Bill Given will be returning for his third term as the mayor of Grande Prairie. Given served his first term on council in 2001 and was elected Mayor in 2010. He says he’s thrilled to have a renewed mandate.

“I think part of that is based on the record of results that my previous councils have delivered. All of that, all of the election stuff really doesn’t matter now. This is a chance to look forward with this new council, think about what we want to see for the future of our community and for this council to really get to work.”

Though he received nearly 70 per cent of the unofficial vote, Given says he’ll reflect on the votes that didn’t go his way.

“People feel that they’re not hearing enough from the City. That’s a little bit of a surprise to me because I feel the City is publishing more information than we ever have, but we’re not getting it in front of people in a way that they are looking to consume it.”

Also making it onto council are incumbents Chris Thiessen, Jackie Clayton and Kevin O’Toole . They’re joined by newcomers Eunice Friesen, Dylan Bressey , Clyde Blackburn, Wade Pilat, and Yad Minhas.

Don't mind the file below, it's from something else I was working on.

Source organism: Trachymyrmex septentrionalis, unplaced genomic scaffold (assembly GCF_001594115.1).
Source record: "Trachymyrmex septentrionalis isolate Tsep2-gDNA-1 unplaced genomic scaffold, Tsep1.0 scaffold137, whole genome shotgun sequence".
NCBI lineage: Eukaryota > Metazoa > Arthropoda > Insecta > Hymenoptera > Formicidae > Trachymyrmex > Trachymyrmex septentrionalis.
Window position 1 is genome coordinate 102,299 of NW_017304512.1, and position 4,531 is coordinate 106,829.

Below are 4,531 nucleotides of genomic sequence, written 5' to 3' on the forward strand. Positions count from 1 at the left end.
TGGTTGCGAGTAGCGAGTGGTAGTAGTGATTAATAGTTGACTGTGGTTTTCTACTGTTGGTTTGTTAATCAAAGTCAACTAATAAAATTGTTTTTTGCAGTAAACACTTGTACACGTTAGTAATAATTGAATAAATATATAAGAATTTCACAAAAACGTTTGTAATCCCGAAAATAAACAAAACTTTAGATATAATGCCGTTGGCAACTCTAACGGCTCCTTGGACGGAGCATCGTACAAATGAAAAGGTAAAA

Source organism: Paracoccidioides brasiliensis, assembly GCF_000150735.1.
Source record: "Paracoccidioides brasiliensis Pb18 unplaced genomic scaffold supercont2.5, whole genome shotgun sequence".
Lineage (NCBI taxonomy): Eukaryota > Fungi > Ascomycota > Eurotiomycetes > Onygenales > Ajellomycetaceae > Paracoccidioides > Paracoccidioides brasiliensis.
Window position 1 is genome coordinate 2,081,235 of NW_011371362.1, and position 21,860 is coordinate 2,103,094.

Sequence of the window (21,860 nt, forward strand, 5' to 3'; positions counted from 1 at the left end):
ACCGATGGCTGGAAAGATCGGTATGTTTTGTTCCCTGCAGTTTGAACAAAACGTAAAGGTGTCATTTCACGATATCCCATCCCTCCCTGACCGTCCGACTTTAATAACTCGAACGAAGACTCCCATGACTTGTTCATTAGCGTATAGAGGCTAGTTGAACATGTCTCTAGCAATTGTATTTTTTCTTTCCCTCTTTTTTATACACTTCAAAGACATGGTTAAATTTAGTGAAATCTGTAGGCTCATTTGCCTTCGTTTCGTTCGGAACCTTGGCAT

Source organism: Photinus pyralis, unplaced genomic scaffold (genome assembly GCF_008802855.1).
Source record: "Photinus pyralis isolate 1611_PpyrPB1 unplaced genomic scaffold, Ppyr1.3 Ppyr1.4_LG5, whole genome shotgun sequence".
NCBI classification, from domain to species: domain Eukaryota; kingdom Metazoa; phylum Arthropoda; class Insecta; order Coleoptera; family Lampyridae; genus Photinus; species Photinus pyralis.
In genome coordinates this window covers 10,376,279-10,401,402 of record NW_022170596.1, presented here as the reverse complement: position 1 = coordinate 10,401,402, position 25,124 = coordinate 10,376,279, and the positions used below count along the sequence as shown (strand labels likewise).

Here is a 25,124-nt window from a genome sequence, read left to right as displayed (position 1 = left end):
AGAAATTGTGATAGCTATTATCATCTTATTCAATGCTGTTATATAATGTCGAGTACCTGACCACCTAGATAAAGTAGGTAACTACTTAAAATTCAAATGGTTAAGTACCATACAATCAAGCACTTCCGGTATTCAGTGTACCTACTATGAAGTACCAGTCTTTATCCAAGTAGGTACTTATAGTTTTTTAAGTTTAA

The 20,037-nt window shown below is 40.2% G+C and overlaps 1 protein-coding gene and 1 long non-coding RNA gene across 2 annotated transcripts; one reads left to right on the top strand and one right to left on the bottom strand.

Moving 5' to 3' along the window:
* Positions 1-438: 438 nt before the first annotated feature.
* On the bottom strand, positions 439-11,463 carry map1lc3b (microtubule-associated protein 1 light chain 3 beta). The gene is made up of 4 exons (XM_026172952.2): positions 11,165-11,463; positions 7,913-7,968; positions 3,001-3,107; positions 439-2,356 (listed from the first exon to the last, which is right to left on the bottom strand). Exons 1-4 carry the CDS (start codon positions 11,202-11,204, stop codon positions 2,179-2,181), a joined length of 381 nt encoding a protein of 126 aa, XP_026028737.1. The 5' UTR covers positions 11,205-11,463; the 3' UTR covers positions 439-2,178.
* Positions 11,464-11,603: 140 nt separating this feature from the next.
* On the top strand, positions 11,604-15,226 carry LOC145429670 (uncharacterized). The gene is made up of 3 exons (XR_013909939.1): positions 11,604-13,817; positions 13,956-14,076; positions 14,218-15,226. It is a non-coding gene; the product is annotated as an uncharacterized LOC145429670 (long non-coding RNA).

City administration is prepared for the new faces that will be in council chambers. Given says they will dive head first into orientation next week.

“I’m looking forward to getting into that with the new council. They are going to have to have their minds open, their ears open and be turned on, and they’re going to have to tap in to what they heard on the election trail.”

The only incumbent not returning to council this year is Kevin McLean. The two-term councillor was just edged out, coming in ninth in the unofficial results. He received 2,906 votes, 124 behind Minhas.

“Every time I ran it was a tight race,” he says. “I’ve been in sixth, seventh, and I’ve been in ninth before; I was 35 votes short in 2007. It’s not something I’m not used to; I’m used to fighting for the job.”

McLean is embracing the result, saying it gives him more time to spend on his business and young family. However, he admits he’s sad to not be representing the community on council anymore.

“I truly love the job… but if I’m being honest, I think I’m going to be in business. I know I’m going to make more money and I’m going to do other things but it’s not money when you love something.”

McLean ran a full campaign, putting up signs, door knocking, and attending community events and doesn’t think he could have done more to change the election result. He adds that he will continue to be involved in the community as president of the local chapter of Canadian Parents for French.

This year’s voter turnout was 22 per cent, which is one per cent higher than it was in 2013. The results won’t be official until October 20th, and then council will be sworn in on October 23rd.

With files from Tricia Kindleman